Military Says Murdered Soldiers Were Abandoned at Checkpoint, Launches Probe

Two U.S. soldiers who vanished during a terrorist attack on a checkpoint and were later found slain had been left alone while other vehicles in their patrol inspected traffic, the military said Thursday.

Previously, a witness had said insurgents managed to separate the three-Humvee convoy by opening fire and forcing two of the vehicles to give chase. Those reports now appear to be wrong, said Lt. Col. Michelle Martin-Hing, spokeswoman for the U.S.-led coalition in Iraq.

The two soldiers — believed to have been kidnapped by insurgents before their mutilated bodies were found this week — and a third soldier killed during the attack had been alone with one Humvee to guard a hydraulic bridge at a Euphrates River canal south of Baghdad.

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When the attack occurred, others in the unit could not see the vehicle and were checking on their colleagues by radio, Martin-Hing said.

She said why the three-man team was left would be the focus of an investigation into the checkpoint attack. Army protocols are designed to prevent such attacks.

"The investigation is going to look at whether proper procedures were followed," Martin-Hing told The Associated Press.

The soldiers' bodies were recovered Tuesday after an exhaustive search involving some 8,000 American and Iraqi forces near an electrical plant in Youssifiyah, just miles from the attack scene. Youssifiyah is 12 miles south of Baghdad.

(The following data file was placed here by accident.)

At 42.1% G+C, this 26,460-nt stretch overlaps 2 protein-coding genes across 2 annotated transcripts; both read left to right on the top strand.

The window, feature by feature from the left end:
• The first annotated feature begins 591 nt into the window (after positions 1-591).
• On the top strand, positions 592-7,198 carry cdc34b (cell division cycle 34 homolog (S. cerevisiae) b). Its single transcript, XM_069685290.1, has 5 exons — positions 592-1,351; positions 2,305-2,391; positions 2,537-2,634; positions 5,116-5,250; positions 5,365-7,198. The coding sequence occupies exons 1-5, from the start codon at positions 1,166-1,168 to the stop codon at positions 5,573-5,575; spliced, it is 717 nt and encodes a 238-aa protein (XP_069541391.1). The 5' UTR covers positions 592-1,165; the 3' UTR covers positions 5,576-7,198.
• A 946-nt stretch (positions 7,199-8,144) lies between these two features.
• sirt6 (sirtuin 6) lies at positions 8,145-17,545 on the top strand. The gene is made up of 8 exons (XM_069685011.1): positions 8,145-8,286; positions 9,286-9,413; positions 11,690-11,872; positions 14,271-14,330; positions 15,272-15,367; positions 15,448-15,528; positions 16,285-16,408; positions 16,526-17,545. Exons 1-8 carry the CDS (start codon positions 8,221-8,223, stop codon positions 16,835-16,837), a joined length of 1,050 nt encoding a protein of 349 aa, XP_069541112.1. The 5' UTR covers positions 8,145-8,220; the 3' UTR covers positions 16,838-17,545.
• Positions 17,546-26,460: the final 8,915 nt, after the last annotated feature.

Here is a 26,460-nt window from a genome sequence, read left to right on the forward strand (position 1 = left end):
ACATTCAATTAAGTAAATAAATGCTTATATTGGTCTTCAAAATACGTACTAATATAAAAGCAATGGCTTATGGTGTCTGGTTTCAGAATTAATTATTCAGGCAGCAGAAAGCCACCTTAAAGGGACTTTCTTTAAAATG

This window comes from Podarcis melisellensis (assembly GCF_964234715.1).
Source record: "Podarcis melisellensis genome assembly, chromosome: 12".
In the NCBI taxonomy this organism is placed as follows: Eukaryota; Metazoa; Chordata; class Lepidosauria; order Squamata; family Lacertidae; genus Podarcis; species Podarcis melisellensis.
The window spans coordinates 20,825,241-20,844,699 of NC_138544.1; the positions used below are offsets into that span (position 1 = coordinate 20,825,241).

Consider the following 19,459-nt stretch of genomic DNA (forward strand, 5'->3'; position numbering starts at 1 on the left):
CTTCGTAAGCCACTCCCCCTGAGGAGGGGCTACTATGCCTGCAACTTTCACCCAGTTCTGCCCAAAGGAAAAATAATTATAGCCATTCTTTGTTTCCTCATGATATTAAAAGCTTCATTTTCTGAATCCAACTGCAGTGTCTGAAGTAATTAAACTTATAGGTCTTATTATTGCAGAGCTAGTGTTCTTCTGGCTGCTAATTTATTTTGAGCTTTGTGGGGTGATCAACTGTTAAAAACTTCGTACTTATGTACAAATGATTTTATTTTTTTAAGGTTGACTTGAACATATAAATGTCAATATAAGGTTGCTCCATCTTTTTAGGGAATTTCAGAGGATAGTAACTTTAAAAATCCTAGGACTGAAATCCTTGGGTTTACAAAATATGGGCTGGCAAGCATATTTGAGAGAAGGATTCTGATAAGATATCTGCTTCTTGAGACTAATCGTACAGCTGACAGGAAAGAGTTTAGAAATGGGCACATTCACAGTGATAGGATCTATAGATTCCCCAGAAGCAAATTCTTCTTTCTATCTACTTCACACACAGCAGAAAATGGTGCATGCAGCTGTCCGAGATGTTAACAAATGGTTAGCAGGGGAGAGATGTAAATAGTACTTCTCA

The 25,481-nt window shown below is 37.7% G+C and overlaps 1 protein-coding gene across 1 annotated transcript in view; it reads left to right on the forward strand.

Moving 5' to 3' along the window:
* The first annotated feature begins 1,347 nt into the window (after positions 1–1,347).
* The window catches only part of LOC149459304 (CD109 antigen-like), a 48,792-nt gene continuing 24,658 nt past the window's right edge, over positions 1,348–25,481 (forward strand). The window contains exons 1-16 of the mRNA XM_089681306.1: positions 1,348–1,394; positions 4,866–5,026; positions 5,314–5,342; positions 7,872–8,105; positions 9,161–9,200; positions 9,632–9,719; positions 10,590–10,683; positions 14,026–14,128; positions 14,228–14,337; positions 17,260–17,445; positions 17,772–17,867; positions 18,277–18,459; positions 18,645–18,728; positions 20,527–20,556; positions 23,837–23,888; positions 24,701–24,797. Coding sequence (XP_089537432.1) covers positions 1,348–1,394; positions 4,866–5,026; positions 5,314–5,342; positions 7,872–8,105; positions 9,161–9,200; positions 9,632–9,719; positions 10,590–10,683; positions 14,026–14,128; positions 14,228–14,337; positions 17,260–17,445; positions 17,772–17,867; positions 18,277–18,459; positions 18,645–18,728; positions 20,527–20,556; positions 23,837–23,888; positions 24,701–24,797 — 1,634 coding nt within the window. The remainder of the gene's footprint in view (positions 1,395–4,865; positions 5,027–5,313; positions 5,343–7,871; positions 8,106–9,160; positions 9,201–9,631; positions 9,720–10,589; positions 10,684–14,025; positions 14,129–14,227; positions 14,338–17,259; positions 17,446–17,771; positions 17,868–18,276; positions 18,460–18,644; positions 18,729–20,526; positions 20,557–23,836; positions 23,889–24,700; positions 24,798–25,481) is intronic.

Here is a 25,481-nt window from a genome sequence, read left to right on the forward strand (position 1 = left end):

The U.S. military said Wednesday that one and possibly both of the soldiers were tortured and beheaded, and their bodies were sent to Dover Air Force Base in Delaware for DNA testing.

In Brownsville, Texas, the family of Army Pfc. Kristian Menchaca said the military told them his body had been identified as one of the two found Tuesday.

Relatives gathered Thursday at his mother's home to comfort her, and some had held out hope that DNA tests would show Menchaca was still missing and not dead.

"They have confirmed that it is Kristian," his aunt, Hermelinda Gomez, told reporters.

In Madras, Ore., an Army National Guard sergeant staying with Pfc. Thomas L. Tucker's family also confirmed the news to his parents, said Kay Fristad, an Oregon National Guard spokeswoman for the family.

"It's been extremely difficult throughout," Fristad said. "There was always a shred of hope there."

Menchaca, 23, and Tucker, 25, disappeared after the insurgent attack in which a third soldier was killed. All were assigned to the 1st Battalion, 502nd Infantry Regiment, 2nd Brigade, 101st Airborne Division from Fort Campbell, Ky.

Few American soldiers have been kidnapped by insurgents in Iraq, due largely to strict military procedures for those on patrol or at checkpoints: Units must travel in groups of no less than three vehicles, and at no time should soldiers in single Humvee be alone.

Al Qaeda in Iraq claimed responsibility for killing the soldiers, and said its new leader had "slaughtered" them, according to a Web statement that could not be authenticated. The claim was made in the name of the Mujahedeen Shura Council, an umbrella organization of five insurgent groups.

The language suggested both soldiers were beheaded, a claim a U.S. military official in Washington confirmed to the Associated Press. The official asked not to be identified because the final report on the bodies had not been released.

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